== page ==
Friday, August 13, 2004

The Virtual Storm

In the almost-year since we purchased our home in Celebration, we've celebrated many firsts. Our first Founders Day, our first downtown paper "leaves" and soap-bubble snowfalls, our first live alligator sighting, our first Florida resident annual passes for Disney World...the list goes on and on. But one first I could do without, that came today with a vengence, was our first hurricane. And, as luck would have it, we ended up experiencing it long-distance, since we are stuck up north.

Actually, this year Florida experienced a rare one-two punch from back to back storms. The worst of Bonnie stayed away from Celebration, but her little brother Charley hit it head on.

We have been commuting back and forth from our old house to Celebration almost every week, and on the day of Charley's wrath we were scheduled to fly out at 7:10 p.m. When he had booked the plane tickets, my husband had joked, "We can't fly out on Friday the 13th!", and of course I had to mock him for being superstitious. Now, as the day approached, it looking like bad luck was going to descend on us in the form of driving rain and triple-digit wind speeds.

On Thursday night, I was already worried. I am a timid flyer at best, and the thought of landing in a hurricane had me wondering if it would be a good idea to somehow get bootleg Xanax and wash down with a few vodka chasers to dope myself into a stupor on the plane. A few months back, we had been flying back from Celebration to the midwest and were trying to beat a thunderstorm, but we didn't make it. The plane circled for a while, and then the pilot announced that we were running low on fuel so we were either going to divert or attempt to make a landing. A few minutes later, he got back on the PA and said that we were going to head down.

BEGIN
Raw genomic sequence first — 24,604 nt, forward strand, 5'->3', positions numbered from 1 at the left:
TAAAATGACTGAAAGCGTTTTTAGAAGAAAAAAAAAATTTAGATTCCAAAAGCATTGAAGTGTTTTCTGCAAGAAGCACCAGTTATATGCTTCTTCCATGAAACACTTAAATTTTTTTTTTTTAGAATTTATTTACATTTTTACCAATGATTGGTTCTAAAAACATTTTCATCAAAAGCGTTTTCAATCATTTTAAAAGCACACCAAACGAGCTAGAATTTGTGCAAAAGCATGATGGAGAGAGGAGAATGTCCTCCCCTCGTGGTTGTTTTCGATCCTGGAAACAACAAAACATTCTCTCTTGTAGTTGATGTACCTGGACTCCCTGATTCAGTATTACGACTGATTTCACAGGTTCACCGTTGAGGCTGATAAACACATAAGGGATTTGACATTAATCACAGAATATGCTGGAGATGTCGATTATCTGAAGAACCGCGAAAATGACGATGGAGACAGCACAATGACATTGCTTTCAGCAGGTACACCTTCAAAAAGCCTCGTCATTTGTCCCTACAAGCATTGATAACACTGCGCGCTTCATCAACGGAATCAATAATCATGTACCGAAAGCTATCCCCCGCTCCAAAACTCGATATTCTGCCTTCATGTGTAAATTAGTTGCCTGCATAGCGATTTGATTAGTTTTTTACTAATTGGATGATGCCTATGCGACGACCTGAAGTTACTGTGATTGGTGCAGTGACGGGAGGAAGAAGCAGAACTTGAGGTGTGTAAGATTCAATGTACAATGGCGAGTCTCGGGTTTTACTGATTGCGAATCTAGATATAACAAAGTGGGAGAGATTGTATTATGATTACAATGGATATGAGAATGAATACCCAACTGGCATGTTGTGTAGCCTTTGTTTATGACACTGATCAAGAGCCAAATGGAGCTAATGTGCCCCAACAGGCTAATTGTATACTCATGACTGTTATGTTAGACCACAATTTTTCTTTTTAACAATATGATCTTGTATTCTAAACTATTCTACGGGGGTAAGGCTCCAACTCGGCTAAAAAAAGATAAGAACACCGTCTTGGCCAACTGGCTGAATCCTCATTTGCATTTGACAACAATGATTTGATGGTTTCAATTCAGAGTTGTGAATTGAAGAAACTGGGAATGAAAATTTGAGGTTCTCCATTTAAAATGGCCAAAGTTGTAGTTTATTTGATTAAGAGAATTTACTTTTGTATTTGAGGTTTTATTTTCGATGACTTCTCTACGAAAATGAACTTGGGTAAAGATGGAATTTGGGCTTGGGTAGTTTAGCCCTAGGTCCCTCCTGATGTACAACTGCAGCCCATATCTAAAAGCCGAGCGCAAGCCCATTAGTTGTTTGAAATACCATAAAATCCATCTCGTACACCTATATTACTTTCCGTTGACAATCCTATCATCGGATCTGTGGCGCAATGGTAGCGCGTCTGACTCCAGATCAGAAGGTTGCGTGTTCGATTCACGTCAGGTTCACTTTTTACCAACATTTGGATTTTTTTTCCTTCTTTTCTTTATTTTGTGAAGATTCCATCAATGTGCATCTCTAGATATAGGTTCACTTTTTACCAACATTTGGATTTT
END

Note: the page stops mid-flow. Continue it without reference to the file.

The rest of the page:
As we descended through the storm clouds, the plane rocked back and forth in a way that I'd never experienced before. I've been in turbulence where we've had some nasty drops, but never any rolling. I managed to keep my panic in check by chatting with the flight attendants, who were seated in jump seats across from us. One man across the aisle mentioned the movie "Final Destination." If you've never seen it and you're a timid flyer...DON'T. Early in the movie, there is a very graphic plane crash scene that takes my paranoid nightmares and brings them to life on the screen.

I was still maintaining a facade of calm, but one of the flight attendants suddenly said to the man next to Mr. Final Destination, "Are you okay?" The poor guy was white as a sheet! Apparently he had seen the movie, too, and was having flashbacks. The pilot had just cut back the engines in preparation for landing, and the poor guy blurted out, "It sounds like the engines stopped!" The flight attendant reassured him that everything was normal...or at least as normal as possible, considering that we were rocking side to side like a manic amusement park ride.